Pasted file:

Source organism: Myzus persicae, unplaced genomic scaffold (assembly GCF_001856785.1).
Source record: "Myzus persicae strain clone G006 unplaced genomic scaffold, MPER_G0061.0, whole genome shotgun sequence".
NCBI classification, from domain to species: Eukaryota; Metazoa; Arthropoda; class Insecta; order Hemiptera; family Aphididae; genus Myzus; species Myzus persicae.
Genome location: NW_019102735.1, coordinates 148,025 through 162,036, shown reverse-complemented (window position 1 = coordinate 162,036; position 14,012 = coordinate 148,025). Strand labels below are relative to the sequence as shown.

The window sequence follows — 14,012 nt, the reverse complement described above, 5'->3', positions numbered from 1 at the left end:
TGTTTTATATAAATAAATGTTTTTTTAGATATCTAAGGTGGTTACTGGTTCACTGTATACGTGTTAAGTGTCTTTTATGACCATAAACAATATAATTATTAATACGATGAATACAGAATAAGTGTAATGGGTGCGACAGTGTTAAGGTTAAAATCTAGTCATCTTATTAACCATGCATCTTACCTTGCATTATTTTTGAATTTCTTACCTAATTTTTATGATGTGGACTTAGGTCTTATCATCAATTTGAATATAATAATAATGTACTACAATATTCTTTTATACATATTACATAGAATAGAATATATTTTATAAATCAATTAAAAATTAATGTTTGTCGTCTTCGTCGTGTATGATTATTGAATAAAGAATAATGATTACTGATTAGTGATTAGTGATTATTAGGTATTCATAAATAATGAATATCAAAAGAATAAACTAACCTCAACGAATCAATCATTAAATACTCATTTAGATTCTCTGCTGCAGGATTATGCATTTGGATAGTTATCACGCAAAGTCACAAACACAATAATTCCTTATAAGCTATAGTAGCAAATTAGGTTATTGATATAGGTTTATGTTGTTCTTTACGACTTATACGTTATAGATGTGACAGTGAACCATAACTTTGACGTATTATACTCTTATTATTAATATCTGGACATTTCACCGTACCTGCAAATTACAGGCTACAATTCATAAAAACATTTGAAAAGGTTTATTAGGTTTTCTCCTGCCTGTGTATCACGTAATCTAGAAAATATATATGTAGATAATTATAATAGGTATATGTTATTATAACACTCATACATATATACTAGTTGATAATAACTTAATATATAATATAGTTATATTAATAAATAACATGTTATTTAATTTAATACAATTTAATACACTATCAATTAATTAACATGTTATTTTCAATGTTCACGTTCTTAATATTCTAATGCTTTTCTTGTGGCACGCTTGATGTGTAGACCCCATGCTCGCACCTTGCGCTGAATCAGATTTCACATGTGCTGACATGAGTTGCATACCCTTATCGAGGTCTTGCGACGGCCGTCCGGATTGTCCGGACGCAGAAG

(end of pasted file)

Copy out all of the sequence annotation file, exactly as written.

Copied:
Source organism: Myzus persicae, unplaced genomic scaffold (assembly GCF_001856785.1).
Source record: "Myzus persicae strain clone G006 unplaced genomic scaffold, MPER_G0061.0, whole genome shotgun sequence".
NCBI classification, from domain to species: Eukaryota; Metazoa; Arthropoda; class Insecta; order Hemiptera; family Aphididae; genus Myzus; species Myzus persicae.
Genome location: NW_019102735.1, coordinates 148,025 through 162,036, shown reverse-complemented (window position 1 = coordinate 162,036; position 14,012 = coordinate 148,025). Strand labels below are relative to the sequence as shown.

The window sequence follows — 14,012 nt, the reverse complement described above, 5'->3', positions numbered from 1 at the left end:
TGTTTTATATAAATAAATGTTTTTTTAGATATCTAAGGTGGTTACTGGTTCACTGTATACGTGTTAAGTGTCTTTTATGACCATAAACAATATAATTATTAATACGATGAATACAGAATAAGTGTAATGGGTGCGACAGTGTTAAGGTTAAAATCTAGTCATCTTATTAACCATGCATCTTACCTTGCATTATTTTTGAATTTCTTACCTAATTTTTATGATGTGGACTTAGGTCTTATCATCAATTTGAATATAATAATAATGTACTACAATATTCTTTTATACATATTACATAGAATAGAATATATTTTATAAATCAATTAAAAATTAATGTTTGTCGTCTTCGTCGTGTATGATTATTGAATAAAGAATAATGATTACTGATTAGTGATTAGTGATTATTAGGTATTCATAAATAATGAATATCAAAAGAATAAACTAACCTCAACGAATCAATCATTAAATACTCATTTAGATTCTCTGCTGCAGGATTATGCATTTGGATAGTTATCACGCAAAGTCACAAACACAATAATTCCTTATAAGCTATAGTAGCAAATTAGGTTATTGATATAGGTTTATGTTGTTCTTTACGACTTATACGTTATAGATGTGACAGTGAACCATAACTTTGACGTATTATACTCTTATTATTAATATCTGGACATTTCACCGTACCTGCAAATTACAGGCTACAATTCATAAAAACATTTGAAAAGGTTTATTAGGTTTTCTCCTGCCTGTGTATCACGTAATCTAGAAAATATATATGTAGATAATTATAATAGGTATATGTTATTATAACACTCATACATATATACTAGTTGATAATAACTTAATATATAATATAGTTATATTAATAAATAACATGTTATTTAATTTAATACAATTTAATACACTATCAATTAATTAACATGTTATTTTCAATGTTCACGTTCTTAATATTCTAATGCTTTTCTTGTGGCACGCTTGATGTGTAGACCCCATGCTCGCACCTTGCGCTGAATCAGATTTCACATGTGCTGACATGAGTTGCATACCCTTATCGAGGTCTTGCGACGGCCGTCCGGATTGTCCGGACGCAGAAG